• Lanny A. Eichert June 21, 2015 at 9:16 pm

      We know that we have passed from death unto life, because we love the brethren. He that loveth not his brother abideth in death. {1 John 3: 14} Your absence declares you have no love for the brothers and sisters to break bread with them at a local congregation of Fundamentalists.

      • Lanny A. Eichert June 21, 2015 at 9:19 pm

        What else does this text prove of you? Who is abiding in death? What you don’t do speaks louder than words, dear Alice.

      • Alice Spicer June 22, 2015 at 4:10 pm

        Would you break bread with me, Lanny?

        • Lanny A. Eichert June 22, 2015 at 7:08 pm

          Would you unreservedly adhere to the Fundamental Baptist faith, deny UR and confess ET?

          • Lanny A. Eichert June 22, 2015 at 7:42 pm

            You should, you know, after 3 1/2 months of Moses’s and Elijah’s conversation with Jesus evidencing the true life account Jesus gave of the rich man and Lazarus evidently teaching the everlasting torment of unbelievers from the moment they physically die.

  • Mary Vanderplas June 22, 2015 at 5:07 am

    I like your interpretation of the parable. I agree that the point is the extravagance of grace freely given – not the need to repent in order to merit forgiveness. There is no self-salvation here, as the closing verse with its emphasis on the younger son’s (passive) role of having been found makes clear. I agree that repentance is the product of prior grace, not the condition for earning forgiveness. I like what you say about the elder son failing to accept that his status was not based on his own meritorious achievement but on the father’s lavish love – and his resulting inability to celebrate the father’s acceptance of the undeserving son. I like what you say by way of comparing those in Jesus’ day who criticized his (joyful) acceptance of the unrighteous with the religiously self-righteous today – those who are quick to condemn and exclude from the reach of God’s love undeserving sinners. I agree that the story ends with an invitation-challenge to the readers to decide whether we will join the celebration of God’s extravagant grace toward the undeserving or remain on the outside looking in, scandalized by this grace and unable to accept that all equally are accepted on the basis of what God in Christ has done. And I like what you say about the father not giving up on the elder son, as evidenced by his seeking him and pleading with him to join the party celebrating his brother’s restoration.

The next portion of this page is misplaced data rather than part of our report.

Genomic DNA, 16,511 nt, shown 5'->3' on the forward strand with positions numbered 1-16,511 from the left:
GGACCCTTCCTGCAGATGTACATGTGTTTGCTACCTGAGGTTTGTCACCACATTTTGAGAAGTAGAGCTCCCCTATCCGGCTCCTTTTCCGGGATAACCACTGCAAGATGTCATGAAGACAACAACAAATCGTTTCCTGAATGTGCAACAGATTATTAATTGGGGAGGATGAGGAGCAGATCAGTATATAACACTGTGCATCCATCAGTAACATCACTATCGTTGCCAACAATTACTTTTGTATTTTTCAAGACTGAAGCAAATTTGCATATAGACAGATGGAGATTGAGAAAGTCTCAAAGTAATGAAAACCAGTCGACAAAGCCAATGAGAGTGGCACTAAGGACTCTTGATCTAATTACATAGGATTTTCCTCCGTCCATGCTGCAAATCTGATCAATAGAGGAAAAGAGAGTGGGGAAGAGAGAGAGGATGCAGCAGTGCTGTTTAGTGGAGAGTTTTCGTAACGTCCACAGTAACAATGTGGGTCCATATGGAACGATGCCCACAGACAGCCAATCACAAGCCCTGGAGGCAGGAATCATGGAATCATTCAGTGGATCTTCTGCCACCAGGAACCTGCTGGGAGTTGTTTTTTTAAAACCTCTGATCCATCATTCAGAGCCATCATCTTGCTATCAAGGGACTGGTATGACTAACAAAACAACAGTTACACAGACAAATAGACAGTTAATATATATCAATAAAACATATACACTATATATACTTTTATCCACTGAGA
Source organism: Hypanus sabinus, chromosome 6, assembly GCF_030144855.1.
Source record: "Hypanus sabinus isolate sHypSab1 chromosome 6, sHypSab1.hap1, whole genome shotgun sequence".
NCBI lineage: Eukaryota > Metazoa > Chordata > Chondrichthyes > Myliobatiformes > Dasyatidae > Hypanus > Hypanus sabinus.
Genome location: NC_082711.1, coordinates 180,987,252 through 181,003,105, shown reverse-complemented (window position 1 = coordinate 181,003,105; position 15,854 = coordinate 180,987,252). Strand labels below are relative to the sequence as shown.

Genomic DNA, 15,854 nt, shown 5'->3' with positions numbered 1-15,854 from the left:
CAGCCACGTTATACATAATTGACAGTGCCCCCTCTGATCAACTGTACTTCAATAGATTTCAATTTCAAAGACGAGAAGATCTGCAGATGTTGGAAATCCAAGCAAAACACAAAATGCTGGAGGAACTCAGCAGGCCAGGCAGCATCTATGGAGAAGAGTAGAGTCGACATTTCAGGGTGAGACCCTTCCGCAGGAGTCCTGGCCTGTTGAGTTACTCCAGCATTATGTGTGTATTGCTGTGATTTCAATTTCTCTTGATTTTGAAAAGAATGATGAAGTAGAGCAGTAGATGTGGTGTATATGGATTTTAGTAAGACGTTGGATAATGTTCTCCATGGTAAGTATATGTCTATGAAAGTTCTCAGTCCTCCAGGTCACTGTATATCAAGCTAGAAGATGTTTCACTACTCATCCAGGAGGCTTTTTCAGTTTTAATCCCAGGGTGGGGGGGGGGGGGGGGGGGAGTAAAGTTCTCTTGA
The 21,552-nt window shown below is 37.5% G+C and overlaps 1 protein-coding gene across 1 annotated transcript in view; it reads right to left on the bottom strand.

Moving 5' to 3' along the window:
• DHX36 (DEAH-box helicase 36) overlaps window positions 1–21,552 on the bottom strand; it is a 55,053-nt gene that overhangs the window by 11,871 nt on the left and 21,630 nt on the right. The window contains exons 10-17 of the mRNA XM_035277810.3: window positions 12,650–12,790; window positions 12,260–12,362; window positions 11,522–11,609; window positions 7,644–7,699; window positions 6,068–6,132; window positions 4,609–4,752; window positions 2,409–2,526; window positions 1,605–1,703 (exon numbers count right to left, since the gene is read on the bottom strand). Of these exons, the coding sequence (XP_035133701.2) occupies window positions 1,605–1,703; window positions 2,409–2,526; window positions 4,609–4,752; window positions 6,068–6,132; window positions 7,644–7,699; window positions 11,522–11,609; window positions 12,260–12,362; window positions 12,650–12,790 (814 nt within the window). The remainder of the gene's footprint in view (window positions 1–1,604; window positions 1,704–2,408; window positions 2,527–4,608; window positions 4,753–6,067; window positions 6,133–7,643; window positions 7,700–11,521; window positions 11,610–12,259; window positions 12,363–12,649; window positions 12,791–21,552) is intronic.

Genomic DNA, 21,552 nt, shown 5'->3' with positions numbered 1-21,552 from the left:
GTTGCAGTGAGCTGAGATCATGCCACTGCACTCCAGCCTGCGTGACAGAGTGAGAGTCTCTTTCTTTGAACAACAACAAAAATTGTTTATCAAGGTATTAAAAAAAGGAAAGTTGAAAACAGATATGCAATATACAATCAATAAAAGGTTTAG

Thanks for the lovely reflection on this familiar, but ever-inspiring and -challenging story.

    • Lanny A. Eichert June 22, 2015 at 9:44 am

      Mary Vanderplas June 22, 2015 at 5:07 am
      I like your …. I agree that …. I agree that …. I like what …. I like what …. I agree that …. And I like what ….

      Thanks for ….

      • Stephen Helbig June 22, 2015 at 2:49 pm

        Alice, I too agree with Mary, ~

        Mary Vanderplas June 22, 2015 at 5:07 am
        I like your …. I agree that …. I agree that …. I like what …. I like what …. I agree that …. And I like what ….
        Thanks for ….





        p,s ~ Alice, the link under the name ~ (J. Preston Eby) ~ at the end of your blog was a “GREAT READ”. I highly recommend ALL to partake, (READ), and reap the wisdom found within.
        🙂 ~ Click on the italicized name (J. Preston Eby) ~ 🙂

      • Lanny A. Eichert June 22, 2015 at 3:33 pm

        Oh how silly Stephen’s and Mary’s are, even sickeningly repetitive.

      • Lanny A. Eichert June 22, 2015 at 3:44 pm

        Stephen and Mary, this is not Facebook; it is a BLOG site for why’s and wherefore’s.

    • Alice Spicer June 22, 2015 at 4:03 pm

      I hadn’t noticed that about the closing verse. Thanks for pointing it out.

  • Mary Vanderplas June 23, 2015 at 5:17 am

    I love the truth of God never giving up on any of us, as evidenced in the story by the father’s looking down the road for the younger son and his running to greet him and by his seeking out the older son and his keeping the door to the party open to him. What good news it is that no one ever ceases to be the object of God’s persistent, indefatigable searching!

    • Lanny A. Eichert June 23, 2015 at 11:27 am